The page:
Wingard v. United States

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Wingard v. United States by John Marshall Harlan
Syllabus
Court Documents
Opinion of the Court

United States Supreme Court

141 U.S. 201

WINGARD  v.  UNITED STATES

This appeal brings up for review a judgment by the court of claims sustaining a demurrer to a petition filed by the appellant, in which he claimed as due him from the United States for salary as associate justice of the supreme court of the territory of Wawshington the sum of $1,964.55 from December 11, 1885, to August 5, 1886, inclusive, and $1,543.03, from August 24, 1886, to February 27, 1887, inclusive; in all, $3,507.58.

The petition shows that on the 27th day of February, 1883, appellant was duly appointed, by and with the advice and consent of the senate, and commissioned to be, associate justice of the supreme court of the territory of Washington, for the term of four years from that date, and until his successor should be appointed and qualified, with all the powers, privileges, and emoluments appertaining to that office; that he took the oath of office May 11, 1883, and entered upon, executed, and fulfilled the duties of such office; that he was at all times, from and after May 11, 1883, until February 27, 1887, ready and willing to perform those duties; that on the 3d of December, 1885, President Cleveland transmitted to him a communication which declared that he was thereby 'suspended from the office of associate justice of the supreme court of the territory of Washington, in accordance with the terms of section 1768, Revised Statutes of the United States, and subject to all provisions of law applicable thereto;' that on the day last named, the president issued to William G. Langford a document reciting the suspension of the appellant from his office in 'virtue of the authority conferred upon the president by section 1768 of the Revised Statutes of the United States,' and the designation of said Langford 'to perform the duties of such suspended officer in the mean time, he being a suitable person therefor, subject to all the provisions of law applicable thereto;' that, on the 11th day of August, 1886, the president sent to the appellant and to Langford, respectively, communications similar to those of December 3, 1885, the one to appellant being a second order of suspension by the president under section 1768 of the Revised Statutes, and the one to Langford showing his designation to perform the duties of the office in the mean time, that Langford was commissioned January 29, 1887, as associate justice of the supreme court of the territory of Washington, for the term of four years from that date, and until his successor was appointed and qualified, subject to the conditions prescribed by law, the commission showing that he had been nominated and appointed to that position by and with the consent of the senate; and that Langford performed the duties of the office from December 11, 1885, to August 5, 1886, and from August 24, 1886, to February 27, 1887, under and by virtue of said several written appointments issued to him.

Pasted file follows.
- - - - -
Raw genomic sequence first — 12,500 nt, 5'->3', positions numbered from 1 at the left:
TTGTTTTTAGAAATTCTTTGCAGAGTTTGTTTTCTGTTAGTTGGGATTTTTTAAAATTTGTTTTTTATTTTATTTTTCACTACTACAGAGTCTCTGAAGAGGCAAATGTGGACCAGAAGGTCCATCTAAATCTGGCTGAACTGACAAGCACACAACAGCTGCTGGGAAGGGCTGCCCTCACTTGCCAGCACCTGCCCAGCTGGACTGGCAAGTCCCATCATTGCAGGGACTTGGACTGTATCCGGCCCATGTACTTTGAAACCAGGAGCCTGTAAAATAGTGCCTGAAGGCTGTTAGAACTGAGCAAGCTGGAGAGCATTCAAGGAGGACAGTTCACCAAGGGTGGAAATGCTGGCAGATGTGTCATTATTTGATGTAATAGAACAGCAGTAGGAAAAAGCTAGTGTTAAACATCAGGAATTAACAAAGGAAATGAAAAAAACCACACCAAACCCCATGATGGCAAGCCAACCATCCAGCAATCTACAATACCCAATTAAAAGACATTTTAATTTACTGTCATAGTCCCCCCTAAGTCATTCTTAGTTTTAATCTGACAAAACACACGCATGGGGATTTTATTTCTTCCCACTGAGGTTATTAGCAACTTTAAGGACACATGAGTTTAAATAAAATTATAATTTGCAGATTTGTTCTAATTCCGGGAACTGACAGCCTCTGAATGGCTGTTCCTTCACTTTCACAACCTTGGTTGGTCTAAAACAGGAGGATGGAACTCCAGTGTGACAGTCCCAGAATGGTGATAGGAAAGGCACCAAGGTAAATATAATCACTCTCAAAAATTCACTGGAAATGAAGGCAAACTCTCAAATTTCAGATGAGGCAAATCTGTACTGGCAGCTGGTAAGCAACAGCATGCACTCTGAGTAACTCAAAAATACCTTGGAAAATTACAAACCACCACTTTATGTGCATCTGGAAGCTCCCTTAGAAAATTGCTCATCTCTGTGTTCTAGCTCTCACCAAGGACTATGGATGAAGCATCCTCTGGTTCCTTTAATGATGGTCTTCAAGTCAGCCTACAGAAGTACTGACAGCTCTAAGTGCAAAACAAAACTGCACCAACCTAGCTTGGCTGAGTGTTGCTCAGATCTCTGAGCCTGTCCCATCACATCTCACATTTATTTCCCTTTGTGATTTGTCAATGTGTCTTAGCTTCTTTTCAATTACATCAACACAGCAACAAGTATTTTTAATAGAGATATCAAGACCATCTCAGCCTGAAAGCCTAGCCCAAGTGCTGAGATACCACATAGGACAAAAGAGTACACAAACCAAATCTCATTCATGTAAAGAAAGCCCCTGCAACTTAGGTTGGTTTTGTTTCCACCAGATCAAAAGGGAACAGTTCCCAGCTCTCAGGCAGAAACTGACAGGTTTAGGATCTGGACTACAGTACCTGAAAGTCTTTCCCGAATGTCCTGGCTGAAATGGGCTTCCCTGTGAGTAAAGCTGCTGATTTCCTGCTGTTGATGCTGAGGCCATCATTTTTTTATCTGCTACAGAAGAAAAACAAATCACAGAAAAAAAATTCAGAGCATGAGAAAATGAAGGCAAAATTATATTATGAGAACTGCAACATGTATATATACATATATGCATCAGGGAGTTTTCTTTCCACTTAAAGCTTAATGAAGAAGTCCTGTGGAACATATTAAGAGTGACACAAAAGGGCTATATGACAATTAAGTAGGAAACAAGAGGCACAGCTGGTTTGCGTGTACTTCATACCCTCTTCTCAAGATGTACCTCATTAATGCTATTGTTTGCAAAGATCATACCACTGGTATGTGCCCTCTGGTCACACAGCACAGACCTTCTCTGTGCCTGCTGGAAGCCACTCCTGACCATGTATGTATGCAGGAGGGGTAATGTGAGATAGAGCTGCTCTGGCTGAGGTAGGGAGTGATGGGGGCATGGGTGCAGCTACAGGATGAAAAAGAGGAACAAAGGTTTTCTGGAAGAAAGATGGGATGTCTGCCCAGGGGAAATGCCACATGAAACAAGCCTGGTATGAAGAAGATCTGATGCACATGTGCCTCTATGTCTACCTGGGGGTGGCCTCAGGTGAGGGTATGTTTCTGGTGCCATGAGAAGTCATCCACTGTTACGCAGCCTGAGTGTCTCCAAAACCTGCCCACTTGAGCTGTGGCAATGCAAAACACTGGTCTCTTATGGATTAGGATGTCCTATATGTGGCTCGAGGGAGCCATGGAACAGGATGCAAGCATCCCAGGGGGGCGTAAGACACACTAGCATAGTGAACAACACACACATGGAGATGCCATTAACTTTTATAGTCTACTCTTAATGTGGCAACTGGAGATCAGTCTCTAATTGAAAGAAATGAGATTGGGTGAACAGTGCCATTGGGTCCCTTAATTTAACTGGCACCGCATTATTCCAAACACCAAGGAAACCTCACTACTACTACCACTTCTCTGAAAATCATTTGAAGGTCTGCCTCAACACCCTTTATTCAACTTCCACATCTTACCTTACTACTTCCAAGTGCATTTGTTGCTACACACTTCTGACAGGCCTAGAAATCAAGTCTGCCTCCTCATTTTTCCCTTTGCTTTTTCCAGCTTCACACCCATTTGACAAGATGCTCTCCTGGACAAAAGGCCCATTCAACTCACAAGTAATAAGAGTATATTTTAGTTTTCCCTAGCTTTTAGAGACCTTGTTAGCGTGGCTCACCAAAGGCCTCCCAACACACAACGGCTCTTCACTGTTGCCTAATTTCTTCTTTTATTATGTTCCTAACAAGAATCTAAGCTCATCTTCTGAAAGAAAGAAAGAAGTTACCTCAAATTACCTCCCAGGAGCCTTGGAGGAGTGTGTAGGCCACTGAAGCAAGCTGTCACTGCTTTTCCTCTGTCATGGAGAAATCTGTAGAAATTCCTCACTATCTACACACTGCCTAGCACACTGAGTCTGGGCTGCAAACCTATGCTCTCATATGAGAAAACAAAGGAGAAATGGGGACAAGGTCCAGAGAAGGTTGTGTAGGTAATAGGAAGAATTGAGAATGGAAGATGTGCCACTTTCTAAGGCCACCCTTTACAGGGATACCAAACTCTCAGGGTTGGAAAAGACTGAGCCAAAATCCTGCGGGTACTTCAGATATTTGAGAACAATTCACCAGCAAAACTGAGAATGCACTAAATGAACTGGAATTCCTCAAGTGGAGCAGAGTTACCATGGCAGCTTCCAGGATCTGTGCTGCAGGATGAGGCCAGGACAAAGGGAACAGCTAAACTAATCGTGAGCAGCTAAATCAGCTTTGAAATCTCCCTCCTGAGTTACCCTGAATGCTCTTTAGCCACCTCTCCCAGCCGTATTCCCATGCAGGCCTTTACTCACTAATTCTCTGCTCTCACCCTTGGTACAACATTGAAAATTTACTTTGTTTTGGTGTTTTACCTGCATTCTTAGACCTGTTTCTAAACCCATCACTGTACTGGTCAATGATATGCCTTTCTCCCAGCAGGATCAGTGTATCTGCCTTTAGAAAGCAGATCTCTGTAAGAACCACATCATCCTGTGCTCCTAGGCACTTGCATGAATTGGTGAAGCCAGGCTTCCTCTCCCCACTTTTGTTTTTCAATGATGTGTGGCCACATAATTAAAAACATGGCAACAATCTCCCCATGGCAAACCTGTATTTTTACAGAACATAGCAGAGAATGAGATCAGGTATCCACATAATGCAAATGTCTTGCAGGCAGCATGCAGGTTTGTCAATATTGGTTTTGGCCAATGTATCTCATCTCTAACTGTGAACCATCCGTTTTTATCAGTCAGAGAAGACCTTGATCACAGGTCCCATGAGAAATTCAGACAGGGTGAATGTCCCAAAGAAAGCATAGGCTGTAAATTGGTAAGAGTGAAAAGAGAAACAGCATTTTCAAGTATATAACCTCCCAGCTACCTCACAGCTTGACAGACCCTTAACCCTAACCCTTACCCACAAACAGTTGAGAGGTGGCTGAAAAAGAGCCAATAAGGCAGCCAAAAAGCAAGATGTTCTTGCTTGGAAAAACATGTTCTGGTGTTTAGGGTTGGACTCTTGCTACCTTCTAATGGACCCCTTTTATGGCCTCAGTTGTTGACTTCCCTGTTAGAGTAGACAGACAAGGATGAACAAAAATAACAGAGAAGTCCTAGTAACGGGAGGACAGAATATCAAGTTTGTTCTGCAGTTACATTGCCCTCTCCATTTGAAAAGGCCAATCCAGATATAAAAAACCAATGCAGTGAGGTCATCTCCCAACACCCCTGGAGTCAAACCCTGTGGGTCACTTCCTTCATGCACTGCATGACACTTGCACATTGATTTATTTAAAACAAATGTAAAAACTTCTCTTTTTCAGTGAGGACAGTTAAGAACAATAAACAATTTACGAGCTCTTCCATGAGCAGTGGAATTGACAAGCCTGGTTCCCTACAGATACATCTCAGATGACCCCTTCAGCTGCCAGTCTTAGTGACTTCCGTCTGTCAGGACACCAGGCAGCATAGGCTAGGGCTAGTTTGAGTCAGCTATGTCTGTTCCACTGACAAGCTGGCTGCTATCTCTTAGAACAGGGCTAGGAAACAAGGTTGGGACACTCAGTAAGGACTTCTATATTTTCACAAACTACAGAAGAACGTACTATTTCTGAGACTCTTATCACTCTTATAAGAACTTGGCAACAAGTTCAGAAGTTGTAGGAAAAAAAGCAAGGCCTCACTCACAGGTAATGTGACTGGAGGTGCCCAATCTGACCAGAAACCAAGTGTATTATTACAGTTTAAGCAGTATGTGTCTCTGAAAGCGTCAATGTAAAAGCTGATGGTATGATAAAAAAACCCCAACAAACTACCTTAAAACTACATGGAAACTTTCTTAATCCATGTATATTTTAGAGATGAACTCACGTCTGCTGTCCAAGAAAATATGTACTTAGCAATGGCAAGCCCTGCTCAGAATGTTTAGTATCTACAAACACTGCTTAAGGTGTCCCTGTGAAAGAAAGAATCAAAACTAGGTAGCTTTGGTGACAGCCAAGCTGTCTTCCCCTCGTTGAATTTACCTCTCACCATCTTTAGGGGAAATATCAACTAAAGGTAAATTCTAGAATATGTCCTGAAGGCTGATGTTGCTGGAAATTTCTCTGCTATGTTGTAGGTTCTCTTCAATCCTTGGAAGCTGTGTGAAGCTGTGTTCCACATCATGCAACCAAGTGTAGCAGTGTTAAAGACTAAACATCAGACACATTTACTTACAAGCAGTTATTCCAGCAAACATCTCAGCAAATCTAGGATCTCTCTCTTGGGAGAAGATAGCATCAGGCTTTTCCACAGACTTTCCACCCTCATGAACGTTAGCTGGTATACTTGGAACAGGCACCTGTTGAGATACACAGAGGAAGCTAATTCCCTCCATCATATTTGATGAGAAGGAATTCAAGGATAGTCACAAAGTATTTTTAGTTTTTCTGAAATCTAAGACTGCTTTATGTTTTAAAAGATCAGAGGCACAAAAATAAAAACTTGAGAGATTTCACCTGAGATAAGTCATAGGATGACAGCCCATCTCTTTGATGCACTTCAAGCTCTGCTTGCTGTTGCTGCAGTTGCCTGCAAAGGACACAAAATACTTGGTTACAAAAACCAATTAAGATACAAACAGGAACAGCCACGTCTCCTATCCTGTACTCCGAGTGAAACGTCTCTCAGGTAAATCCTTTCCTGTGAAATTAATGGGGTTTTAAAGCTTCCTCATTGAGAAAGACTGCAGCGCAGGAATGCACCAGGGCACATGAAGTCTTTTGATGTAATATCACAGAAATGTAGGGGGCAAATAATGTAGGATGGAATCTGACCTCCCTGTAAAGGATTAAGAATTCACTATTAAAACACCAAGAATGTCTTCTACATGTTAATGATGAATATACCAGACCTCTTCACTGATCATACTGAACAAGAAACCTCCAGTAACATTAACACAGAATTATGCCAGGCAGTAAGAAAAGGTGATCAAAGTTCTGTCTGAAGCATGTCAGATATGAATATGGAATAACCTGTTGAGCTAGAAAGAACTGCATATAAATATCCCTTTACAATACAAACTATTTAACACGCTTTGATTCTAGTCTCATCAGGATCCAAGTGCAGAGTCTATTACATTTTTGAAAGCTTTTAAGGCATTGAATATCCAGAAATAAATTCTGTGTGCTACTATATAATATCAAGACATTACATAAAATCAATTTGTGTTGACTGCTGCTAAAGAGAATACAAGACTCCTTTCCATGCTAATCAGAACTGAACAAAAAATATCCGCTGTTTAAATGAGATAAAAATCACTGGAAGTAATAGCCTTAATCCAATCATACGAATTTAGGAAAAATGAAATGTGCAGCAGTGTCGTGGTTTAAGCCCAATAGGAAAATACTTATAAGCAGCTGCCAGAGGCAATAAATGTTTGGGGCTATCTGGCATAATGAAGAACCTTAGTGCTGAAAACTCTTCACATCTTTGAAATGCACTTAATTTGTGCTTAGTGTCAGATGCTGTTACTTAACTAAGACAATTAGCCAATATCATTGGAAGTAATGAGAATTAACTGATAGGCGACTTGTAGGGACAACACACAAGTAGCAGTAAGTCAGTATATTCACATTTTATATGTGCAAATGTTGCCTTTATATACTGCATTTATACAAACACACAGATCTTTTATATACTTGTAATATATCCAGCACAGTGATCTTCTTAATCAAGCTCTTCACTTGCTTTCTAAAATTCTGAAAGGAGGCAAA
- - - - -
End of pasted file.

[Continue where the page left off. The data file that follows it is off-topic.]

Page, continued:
Roger S. Green and Chas. H. Armes, for appellant.

Sol. Gen. Taft, for the United States.

Mr. Justice HARLAN, after stating the facts in the foregoing language, delivered the opinion of the court.

Notes[edit]

This work is in the public domain in the United States because it is a work of the United States federal government (see 17 U.S.C. 105).